Published Online: May 7, 1997


Curriculum Project To Integrate Academic, Job Standards

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A partnership of 24 state education agencies and three education groups has unveiled a system to help high schools and colleges create curricula that reflect academic, occupational, and general-employability standards.

The Center for Occupational Research and Development, or cord, based in Waco, Texas, is the lead developer of the system. The other partners, in addition to the states, are the Southern Regional Education Board and the Vocational-Technical Education Consortium of States.

Staff members of the center spent nine months last year putting more than 11,000 standards by leading industrial, governmental, and academic groups into a computer database and classifying and searching them for common elements, said Ruth Loring, a CORD senior associate. With advice from industry experts, they wrote about 150 "integrated curriculum standards" that blend several similar standards in a few clear sentences.

Those simple nuggets are golden to teachers, said Peg Slusarski, an English and speech teacher from Lakeview High School in Columbus, Neb., which is testing the system.

Ms. Slusarski, who participated late last month in a news conference here describing the project, said the number of standards that have been proposed by various groups is too overwhelming for busy teachers to make sense of on their own.

Some integrated standards, covering topics such as job-keeping skills and work ethics, are designed to prepare students for any workplace. Others address the requirements of three occupational "clusters": business, marketing, and management; engineering and science; and manufacturing and production.

'A Big Support System'

Walt Edling, CORD's vice president, said teachers could use the integrated standards--available in printed and computer formats--as a curriculum planning tool to sift out topics and activities that are irrelevant to the workplace or to add new ones.

For example, the integrated standards for the manufacturing and production-related occupations cover academic topics such as basic physics and optics as well as technical topics such as industrial power systems and electromechanical operations.

CORD officials emphasized that the system is adaptable to individual teachers' instructional goals and permits the addition of state and local standards. It also includes a collection of project-based learning activities in the different occupational areas and "rubrics" to allow students and teachers to assess student performance.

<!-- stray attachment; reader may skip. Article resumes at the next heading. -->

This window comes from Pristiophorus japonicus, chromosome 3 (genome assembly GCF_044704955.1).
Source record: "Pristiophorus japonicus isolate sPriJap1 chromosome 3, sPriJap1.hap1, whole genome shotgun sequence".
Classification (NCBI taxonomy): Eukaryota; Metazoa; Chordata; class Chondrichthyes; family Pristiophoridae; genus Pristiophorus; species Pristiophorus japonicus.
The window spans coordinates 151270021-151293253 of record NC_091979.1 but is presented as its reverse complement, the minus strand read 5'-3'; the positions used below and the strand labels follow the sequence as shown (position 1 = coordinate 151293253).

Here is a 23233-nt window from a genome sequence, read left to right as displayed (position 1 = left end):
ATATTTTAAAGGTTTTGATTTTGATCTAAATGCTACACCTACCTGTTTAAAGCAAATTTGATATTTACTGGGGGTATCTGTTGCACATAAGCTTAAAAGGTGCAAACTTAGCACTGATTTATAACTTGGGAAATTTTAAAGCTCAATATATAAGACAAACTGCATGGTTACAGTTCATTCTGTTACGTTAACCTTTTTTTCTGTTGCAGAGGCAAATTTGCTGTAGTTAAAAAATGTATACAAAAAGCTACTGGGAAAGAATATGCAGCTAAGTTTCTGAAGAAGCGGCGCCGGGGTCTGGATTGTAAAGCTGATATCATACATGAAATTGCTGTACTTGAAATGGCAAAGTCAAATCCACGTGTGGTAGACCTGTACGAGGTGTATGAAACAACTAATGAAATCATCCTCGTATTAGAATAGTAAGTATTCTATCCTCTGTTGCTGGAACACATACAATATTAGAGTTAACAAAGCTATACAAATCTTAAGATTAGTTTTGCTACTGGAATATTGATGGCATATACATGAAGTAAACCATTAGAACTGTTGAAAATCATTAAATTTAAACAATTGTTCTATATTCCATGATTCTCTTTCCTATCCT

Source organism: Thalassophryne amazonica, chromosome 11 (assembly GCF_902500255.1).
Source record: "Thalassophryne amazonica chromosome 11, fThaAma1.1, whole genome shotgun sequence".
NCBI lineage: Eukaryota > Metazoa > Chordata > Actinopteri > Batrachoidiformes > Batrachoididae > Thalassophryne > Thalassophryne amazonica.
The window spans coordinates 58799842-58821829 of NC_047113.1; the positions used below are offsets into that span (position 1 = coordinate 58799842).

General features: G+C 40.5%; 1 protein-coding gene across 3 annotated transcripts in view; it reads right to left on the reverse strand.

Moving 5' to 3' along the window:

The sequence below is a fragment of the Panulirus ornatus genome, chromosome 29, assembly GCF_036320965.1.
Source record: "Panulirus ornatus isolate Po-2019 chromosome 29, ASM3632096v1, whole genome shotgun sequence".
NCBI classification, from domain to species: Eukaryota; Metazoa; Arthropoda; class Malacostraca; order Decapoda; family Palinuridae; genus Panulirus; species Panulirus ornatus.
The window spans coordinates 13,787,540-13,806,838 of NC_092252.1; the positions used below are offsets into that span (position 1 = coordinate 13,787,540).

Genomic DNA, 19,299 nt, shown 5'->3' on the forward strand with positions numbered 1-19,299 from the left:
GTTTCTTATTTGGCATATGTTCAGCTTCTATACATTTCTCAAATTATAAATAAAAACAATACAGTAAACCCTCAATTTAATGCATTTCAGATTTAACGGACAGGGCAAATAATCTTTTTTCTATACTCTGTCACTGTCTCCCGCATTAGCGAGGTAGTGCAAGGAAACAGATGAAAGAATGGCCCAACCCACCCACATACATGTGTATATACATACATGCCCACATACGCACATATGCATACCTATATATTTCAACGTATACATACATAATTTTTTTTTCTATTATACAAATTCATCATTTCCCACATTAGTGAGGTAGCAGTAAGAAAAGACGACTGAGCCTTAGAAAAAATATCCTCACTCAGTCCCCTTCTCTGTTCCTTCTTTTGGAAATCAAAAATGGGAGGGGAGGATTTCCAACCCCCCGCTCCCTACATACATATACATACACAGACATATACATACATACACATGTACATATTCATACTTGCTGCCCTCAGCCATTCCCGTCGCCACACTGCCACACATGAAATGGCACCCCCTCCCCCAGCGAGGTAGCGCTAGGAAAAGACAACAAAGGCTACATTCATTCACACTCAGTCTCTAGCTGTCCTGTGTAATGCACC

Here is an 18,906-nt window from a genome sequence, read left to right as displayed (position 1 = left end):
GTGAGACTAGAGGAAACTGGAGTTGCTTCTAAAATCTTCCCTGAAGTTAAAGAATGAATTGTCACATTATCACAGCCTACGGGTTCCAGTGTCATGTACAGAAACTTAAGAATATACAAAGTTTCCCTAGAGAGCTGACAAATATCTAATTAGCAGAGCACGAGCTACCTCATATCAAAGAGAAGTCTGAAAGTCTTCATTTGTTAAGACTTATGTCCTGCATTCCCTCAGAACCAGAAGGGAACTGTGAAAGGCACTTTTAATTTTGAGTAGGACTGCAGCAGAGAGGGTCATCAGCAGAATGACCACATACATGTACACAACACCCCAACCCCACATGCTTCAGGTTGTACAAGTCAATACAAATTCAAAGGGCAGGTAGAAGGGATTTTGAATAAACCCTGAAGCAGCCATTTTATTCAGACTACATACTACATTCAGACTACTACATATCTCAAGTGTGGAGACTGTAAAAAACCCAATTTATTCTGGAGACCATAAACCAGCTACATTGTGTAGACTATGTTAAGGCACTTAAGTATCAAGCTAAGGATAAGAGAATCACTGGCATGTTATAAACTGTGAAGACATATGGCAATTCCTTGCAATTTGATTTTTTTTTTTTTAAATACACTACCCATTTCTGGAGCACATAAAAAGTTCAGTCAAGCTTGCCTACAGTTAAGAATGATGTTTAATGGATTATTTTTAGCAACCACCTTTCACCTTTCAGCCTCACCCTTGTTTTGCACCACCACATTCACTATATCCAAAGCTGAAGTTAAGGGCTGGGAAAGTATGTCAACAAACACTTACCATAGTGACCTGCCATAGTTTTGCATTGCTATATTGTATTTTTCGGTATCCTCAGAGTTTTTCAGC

Compatible Projects

One use of the system is to show parents and students that course requirements are grounded in the expectations of business and industry, Ms. Slusarski said.

The integrated standards have specific references to the 11,000 source standards; all the standards will be provided to schools in a database on a computer disk, CORD officials said.

"I feel like I have a big support system behind me," Ms. Slusarski said.

The system also will help high schools and colleges integrate course offerings with one another, Mr. Edling said. The pilot-test sites--currently in 14 states--consist of a paired high school and local college.

Other integrated standards will be written to incorporate standards in three more occupational clusters and to account for standards-setting activities by other organizations.

Joan Wills, the director of the Center for Workforce Development at the Institute for Educational Leadership here, praised the system as a valuable tool. "I've tried to go through [the various national standards], and I get bored, and no teacher has the time and probably the inclination to do so," she said.

More important, the development of the system shows that states and institutions are working together, she said.

Other efforts to relate national standards to classroom activities are also under way, notably the "Building Linkages" project of the National Skill Standards Board; the National School-to-Work Office, which is jointly funded by the departments of Education and Labor; and the Department of Education's office of adult and vocational education.

But that project, which involves industries and governments in 12 states, is still at the stage of "coalition building and structuring themselves and making sure all the major stakeholders are involved," said Tracy Bradshaw, the skills board's director of clearinghouse and school-to-work initiatives.

Ms. Bradshaw and CORD officials agreed that both projects were compatible.

The system will be refined this summer and made available to other schools in the participating states by fall.

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